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From Roman Shaposhnik <>
Subject Re: Bloated NOTICE files are evil
Date Sat, 11 Oct 2014 19:08:53 GMT
On Sat, Oct 11, 2014 at 11:47 AM, Sean Owen <> wrote:
>> You are confusing different distributions.  Netty provides a source
>> distribution which does include a NOTICE file.  Netty also provides binary
>> (jar) distributions.  These do not include a NOTICE file.
> I think this is a fair question. Did the Netty project intend the
> NOTICE file to pertain only to the source distribution? from its
> contents, it pertains to the binary distro too, since the binary form
> contains the elements referenced in the NOTICE.

This one really strikes me as an academic exercise. I am not
sure second guessing a motivation of a non-ASF project would
be fruitful for our discussion.

The situation is *really* simple:
  1. it seems that for the stuff in Netty's binary distro Drill is
      doing the right thing with its binary distro
  2. it seems that for the stuff in Netty's source distro Drill is
      doing the right thing with its source distro

Is there anything else I am missing?

> I supposed I'd expect erring a bit on the side of the intent and
> spirit from the ASF in interpreting these things, but hey, let's stick
> to technicalities. Just taking the first example -- Netty contains
> among other things a modified version of Webbit, a BSD-licensed
> library. Drill is distributes this code. Where is this in LICENSE?
> It's not even in NOTICE which would be "close" and reference its own
> LICENSE, but you don't distribute the NOTICE even. This is the problem
> with trying to cut it so fine.

I find it unfair to put this burden on Drill. If you really want to help Netty
with the spirit of the law -- why don't you talk to the Netty developers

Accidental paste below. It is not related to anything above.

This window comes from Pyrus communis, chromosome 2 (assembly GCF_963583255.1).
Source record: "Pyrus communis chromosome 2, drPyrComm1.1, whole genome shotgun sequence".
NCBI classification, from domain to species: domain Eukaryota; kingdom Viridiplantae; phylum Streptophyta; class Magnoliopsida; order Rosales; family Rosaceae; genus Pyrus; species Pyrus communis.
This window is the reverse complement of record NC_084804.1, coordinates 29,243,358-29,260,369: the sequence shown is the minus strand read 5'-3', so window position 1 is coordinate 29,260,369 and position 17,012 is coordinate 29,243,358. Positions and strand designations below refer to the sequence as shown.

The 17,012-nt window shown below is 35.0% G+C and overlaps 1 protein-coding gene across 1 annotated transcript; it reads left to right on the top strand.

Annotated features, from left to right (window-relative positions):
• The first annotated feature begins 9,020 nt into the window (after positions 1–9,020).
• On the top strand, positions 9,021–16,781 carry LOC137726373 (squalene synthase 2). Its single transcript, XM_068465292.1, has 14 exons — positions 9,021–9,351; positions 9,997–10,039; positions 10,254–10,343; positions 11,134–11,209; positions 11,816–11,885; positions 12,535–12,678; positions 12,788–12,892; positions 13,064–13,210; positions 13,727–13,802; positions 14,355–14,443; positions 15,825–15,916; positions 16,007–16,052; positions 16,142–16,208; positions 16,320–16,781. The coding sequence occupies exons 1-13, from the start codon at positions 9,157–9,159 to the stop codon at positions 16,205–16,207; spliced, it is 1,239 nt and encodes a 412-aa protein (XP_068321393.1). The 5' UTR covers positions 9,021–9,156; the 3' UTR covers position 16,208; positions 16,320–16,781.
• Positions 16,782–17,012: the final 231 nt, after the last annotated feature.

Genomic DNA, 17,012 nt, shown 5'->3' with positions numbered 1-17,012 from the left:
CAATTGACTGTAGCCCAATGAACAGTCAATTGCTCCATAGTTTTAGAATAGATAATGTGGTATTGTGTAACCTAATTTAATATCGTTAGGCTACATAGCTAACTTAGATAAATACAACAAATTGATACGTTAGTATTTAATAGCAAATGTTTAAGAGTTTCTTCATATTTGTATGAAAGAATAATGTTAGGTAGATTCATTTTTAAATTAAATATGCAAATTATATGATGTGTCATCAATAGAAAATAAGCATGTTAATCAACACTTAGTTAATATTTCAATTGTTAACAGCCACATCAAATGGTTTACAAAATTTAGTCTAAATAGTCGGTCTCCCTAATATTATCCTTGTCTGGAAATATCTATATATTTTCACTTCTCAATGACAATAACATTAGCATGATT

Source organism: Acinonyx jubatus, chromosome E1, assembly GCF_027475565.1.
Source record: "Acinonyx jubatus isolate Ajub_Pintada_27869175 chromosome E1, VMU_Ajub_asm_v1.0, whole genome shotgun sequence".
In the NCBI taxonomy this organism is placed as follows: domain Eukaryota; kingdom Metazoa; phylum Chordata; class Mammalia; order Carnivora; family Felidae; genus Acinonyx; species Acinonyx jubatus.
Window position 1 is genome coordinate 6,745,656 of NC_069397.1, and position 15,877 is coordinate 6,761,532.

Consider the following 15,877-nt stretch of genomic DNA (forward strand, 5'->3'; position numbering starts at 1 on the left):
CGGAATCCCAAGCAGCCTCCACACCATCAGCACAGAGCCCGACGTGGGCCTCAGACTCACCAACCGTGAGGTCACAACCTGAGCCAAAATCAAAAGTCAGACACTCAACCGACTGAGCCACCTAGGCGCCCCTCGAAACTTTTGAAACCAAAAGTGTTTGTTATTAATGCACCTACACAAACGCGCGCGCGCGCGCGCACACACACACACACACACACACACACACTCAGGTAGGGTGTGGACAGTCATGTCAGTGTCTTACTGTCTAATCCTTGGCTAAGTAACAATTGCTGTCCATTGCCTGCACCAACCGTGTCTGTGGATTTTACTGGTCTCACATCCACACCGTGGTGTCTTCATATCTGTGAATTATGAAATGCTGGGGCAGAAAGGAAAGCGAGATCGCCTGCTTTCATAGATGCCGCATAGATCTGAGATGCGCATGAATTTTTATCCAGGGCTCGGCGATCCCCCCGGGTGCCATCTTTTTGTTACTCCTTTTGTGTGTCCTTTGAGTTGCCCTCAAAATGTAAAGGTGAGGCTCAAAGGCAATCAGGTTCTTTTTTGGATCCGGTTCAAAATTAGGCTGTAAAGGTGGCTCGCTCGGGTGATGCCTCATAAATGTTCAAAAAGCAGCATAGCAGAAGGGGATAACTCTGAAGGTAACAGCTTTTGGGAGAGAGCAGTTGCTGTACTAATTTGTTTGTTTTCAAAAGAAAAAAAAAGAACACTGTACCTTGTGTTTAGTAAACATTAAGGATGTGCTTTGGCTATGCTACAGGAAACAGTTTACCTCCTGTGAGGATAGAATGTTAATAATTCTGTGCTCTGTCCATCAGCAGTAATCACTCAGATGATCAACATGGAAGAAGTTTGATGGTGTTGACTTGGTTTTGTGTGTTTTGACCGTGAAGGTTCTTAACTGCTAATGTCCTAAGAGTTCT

and straighten these issues with them first?

> It's such a rabbit hole to be sure, and the little downside to being
> blessed with freely accessing so many others' projects. I struggled
> for a while on Spark with this and still probably don't have it all
> right. I mean, shouldn't someone take a look at the many other
> dependencies? this is just one I ran into as a spectator. Why the
> hostility? just stick to the discussion of the license please.

I haven't notice any hostility, really (perhaps participating in some of the
more boisterous ASF communities equipped me with thicker skin).

That said, I do suggest we stay on topic and not try to boil the ocean
here. We are in charge of our own software -- we should do the
right thing with it. With projects outside of ASF we can only do
so much.

On a related note: with every legal council I ever work with, one
of the first conversations I have is around the fact that you never
ever trust somebody else's legal judgement. Which means
that regardless of what the LICENSE or NOTICE say you are
on the hook to 'trust by verify'. Hence BlackDuck and Palamida
scans. When you distribute something as a commercial vendor
it is your responsibility to make sure you are not exposing yourself.
Why am I telling you this? The reason is simple: cost. It costs
a LOT to make sure that the exposure is not there.

If you think that a project run by volunteers can achieve the 100%
of cleanless for every single dependency (direct or transitive)
you're simply kidding yourself. Once again, what we need to focus
on is what we directly control. Not more, not less.


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